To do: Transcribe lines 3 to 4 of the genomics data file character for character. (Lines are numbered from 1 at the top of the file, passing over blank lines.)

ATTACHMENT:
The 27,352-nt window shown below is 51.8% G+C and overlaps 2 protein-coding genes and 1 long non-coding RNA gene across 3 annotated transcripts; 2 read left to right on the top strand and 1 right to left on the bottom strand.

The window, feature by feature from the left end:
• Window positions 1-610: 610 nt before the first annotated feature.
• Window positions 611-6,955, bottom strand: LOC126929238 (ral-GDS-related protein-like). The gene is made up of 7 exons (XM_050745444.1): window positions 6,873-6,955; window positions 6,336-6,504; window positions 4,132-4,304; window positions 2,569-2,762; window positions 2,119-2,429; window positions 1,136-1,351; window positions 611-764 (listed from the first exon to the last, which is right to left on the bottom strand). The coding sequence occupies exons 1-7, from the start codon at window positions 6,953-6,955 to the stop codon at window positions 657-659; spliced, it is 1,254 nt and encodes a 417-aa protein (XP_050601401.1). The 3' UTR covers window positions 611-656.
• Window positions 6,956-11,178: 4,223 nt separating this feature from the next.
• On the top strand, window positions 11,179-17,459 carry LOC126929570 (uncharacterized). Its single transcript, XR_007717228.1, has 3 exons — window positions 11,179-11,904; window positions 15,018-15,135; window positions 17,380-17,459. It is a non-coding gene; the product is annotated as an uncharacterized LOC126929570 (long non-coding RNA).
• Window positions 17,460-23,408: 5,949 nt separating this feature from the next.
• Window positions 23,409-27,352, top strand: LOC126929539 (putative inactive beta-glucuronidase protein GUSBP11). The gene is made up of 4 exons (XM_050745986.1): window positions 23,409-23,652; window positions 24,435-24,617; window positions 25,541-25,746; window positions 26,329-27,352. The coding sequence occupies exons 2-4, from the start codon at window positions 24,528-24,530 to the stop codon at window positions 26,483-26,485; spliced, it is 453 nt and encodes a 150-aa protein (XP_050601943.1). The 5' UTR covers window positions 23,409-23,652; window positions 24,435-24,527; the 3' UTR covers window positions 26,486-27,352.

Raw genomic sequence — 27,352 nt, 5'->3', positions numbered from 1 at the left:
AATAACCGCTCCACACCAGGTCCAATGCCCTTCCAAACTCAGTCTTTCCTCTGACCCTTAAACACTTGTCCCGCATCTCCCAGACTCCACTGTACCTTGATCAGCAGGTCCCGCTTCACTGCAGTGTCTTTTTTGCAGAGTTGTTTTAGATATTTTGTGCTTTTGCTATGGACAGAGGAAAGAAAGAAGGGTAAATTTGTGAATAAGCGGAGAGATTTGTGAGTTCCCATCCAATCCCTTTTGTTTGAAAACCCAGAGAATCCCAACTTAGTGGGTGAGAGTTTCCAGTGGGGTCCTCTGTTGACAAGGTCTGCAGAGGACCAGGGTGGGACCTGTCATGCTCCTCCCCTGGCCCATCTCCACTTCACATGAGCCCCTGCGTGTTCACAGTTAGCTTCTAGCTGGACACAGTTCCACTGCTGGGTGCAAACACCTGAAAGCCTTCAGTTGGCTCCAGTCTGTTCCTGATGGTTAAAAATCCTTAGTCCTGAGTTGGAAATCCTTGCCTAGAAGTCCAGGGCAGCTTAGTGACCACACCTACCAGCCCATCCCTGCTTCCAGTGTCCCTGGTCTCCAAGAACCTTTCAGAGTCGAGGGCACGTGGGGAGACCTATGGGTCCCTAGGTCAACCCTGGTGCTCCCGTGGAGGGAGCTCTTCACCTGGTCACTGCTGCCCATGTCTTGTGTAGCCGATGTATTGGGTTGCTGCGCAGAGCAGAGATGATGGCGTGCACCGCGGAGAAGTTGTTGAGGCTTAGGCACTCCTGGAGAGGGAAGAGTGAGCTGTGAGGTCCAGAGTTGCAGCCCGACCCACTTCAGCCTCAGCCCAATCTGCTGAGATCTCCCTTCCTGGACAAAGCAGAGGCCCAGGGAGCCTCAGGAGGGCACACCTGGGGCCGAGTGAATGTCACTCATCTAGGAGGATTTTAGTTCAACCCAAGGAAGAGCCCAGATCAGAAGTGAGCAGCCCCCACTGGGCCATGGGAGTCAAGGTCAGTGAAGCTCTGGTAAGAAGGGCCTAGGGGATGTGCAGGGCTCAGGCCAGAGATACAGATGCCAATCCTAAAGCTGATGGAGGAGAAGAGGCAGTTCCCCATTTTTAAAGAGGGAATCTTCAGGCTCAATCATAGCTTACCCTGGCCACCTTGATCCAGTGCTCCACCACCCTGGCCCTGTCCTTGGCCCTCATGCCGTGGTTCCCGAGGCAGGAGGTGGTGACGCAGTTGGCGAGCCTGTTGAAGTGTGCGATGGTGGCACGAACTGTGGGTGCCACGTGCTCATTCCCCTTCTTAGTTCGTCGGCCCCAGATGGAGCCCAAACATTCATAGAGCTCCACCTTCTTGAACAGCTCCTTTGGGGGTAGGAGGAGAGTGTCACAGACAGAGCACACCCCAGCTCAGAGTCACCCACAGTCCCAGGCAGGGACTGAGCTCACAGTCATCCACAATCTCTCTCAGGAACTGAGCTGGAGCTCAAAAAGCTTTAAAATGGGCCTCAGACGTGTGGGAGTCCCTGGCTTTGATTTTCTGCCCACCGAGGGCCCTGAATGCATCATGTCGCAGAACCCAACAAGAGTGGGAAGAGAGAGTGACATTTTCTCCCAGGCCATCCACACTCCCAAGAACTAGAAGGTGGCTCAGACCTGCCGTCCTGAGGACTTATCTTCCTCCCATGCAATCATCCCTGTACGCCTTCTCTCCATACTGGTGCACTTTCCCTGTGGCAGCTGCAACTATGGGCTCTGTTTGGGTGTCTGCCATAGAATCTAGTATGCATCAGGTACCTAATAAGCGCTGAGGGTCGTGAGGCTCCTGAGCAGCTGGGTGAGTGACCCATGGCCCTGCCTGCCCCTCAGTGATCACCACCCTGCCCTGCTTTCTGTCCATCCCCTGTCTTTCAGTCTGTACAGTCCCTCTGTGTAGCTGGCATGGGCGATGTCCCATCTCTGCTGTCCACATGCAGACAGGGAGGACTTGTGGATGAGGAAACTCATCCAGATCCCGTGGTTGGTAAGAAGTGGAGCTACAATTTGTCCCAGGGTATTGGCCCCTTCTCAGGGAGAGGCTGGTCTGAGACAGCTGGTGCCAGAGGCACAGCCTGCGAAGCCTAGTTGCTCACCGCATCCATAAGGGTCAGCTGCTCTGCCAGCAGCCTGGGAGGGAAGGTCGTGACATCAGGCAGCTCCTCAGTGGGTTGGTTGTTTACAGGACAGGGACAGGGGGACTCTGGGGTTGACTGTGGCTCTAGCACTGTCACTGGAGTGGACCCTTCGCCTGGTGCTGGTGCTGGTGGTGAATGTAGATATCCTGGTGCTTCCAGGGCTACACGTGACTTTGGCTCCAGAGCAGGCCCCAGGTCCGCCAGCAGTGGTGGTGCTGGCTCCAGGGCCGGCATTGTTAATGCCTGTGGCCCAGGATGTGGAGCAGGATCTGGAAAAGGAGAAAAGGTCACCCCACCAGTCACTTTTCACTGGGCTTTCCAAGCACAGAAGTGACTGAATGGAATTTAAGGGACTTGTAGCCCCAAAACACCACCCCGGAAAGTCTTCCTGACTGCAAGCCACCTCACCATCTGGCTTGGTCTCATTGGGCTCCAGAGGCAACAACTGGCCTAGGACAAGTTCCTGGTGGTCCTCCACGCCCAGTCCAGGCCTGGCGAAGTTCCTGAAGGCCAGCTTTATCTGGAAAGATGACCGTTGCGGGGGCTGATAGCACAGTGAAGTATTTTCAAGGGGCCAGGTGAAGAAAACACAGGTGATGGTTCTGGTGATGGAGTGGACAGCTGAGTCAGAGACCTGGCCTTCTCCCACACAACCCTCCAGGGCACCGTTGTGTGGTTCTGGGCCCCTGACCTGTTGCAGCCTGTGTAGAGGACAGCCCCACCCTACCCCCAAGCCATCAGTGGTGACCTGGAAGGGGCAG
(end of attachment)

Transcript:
• Window positions 1-610: 610 nt before the first annotated feature.
• Window positions 611-6,955, bottom strand: LOC126929238 (ral-GDS-related protein-like). The gene is made up of 7 exons (XM_050745444.1): window positions 6,873-6,955; window positions 6,336-6,504; window positions 4,132-4,304; window positions 2,569-2,762; window positions 2,119-2,429; window positions 1,136-1,351; window positions 611-764 (listed from the first exon to the last, which is right to left on the bottom strand). The coding sequence occupies exons 1-7, from the start codon at window positions 6,953-6,955 to the stop codon at window positions 657-659; spliced, it is 1,254 nt and encodes a 417-aa protein (XP_050601401.1). The 3' UTR covers window positions 611-656.